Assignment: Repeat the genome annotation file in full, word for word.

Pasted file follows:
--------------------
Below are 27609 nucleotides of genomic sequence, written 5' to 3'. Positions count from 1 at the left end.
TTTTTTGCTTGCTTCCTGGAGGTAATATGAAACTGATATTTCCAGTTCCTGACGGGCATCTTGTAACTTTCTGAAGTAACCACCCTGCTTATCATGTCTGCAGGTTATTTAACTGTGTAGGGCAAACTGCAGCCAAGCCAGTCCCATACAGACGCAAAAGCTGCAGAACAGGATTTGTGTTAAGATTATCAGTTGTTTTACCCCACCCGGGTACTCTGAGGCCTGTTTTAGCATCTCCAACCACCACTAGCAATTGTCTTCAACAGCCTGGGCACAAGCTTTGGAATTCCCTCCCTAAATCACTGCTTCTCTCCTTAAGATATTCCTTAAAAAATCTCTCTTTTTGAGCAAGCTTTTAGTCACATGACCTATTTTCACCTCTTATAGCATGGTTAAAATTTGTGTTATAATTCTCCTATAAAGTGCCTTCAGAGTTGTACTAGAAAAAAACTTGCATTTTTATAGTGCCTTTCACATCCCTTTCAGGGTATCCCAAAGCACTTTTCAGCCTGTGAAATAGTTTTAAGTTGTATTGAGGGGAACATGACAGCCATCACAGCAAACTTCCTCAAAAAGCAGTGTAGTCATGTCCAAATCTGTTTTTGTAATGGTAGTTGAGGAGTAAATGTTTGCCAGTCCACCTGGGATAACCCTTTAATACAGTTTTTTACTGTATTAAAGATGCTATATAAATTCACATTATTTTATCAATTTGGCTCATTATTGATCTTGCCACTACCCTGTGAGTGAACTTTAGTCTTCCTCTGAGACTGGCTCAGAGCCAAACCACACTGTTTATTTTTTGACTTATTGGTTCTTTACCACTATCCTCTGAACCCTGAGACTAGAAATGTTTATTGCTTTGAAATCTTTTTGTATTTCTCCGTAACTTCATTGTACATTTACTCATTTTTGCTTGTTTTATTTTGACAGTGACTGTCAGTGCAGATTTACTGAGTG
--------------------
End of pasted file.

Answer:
Below are 27609 nucleotides of genomic sequence, written 5' to 3'. Positions count from 1 at the left end.
TTTTTTGCTTGCTTCCTGGAGGTAATATGAAACTGATATTTCCAGTTCCTGACGGGCATCTTGTAACTTTCTGAAGTAACCACCCTGCTTATCATGTCTGCAGGTTATTTAACTGTGTAGGGCAAACTGCAGCCAAGCCAGTCCCATACAGACGCAAAAGCTGCAGAACAGGATTTGTGTTAAGATTATCAGTTGTTTTACCCCACCCGGGTACTCTGAGGCCTGTTTTAGCATCTCCAACCACCACTAGCAATTGTCTTCAACAGCCTGGGCACAAGCTTTGGAATTCCCTCCCTAAATCACTGCTTCTCTCCTTAAGATATTCCTTAAAAAATCTCTCTTTTTGAGCAAGCTTTTAGTCACATGACCTATTTTCACCTCTTATAGCATGGTTAAAATTTGTGTTATAATTCTCCTATAAAGTGCCTTCAGAGTTGTACTAGAAAAAAACTTGCATTTTTATAGTGCCTTTCACATCCCTTTCAGGGTATCCCAAAGCACTTTTCAGCCTGTGAAATAGTTTTAAGTTGTATTGAGGGGAACATGACAGCCATCACAGCAAACTTCCTCAAAAAGCAGTGTAGTCATGTCCAAATCTGTTTTTGTAATGGTAGTTGAGGAGTAAATGTTTGCCAGTCCACCTGGGATAACCCTTTAATACAGTTTTTTACTGTATTAAAGATGCTATATAAATTCACATTATTTTATCAATTTGGCTCATTATTGATCTTGCCACTACCCTGTGAGTGAACTTTAGTCTTCCTCTGAGACTGGCTCAGAGCCAAACCACACTGTTTATTTTTTGACTTATTGGTTCTTTACCACTATCCTCTGAACCCTGAGACTAGAAATGTTTATTGCTTTGAAATCTTTTTGTATTTCTCCGTAACTTCATTGTACATTTACTCATTTTTGCTTGTTTTATTTTGACAGTGACTGTCAGTGCAGATTTACTGAGTG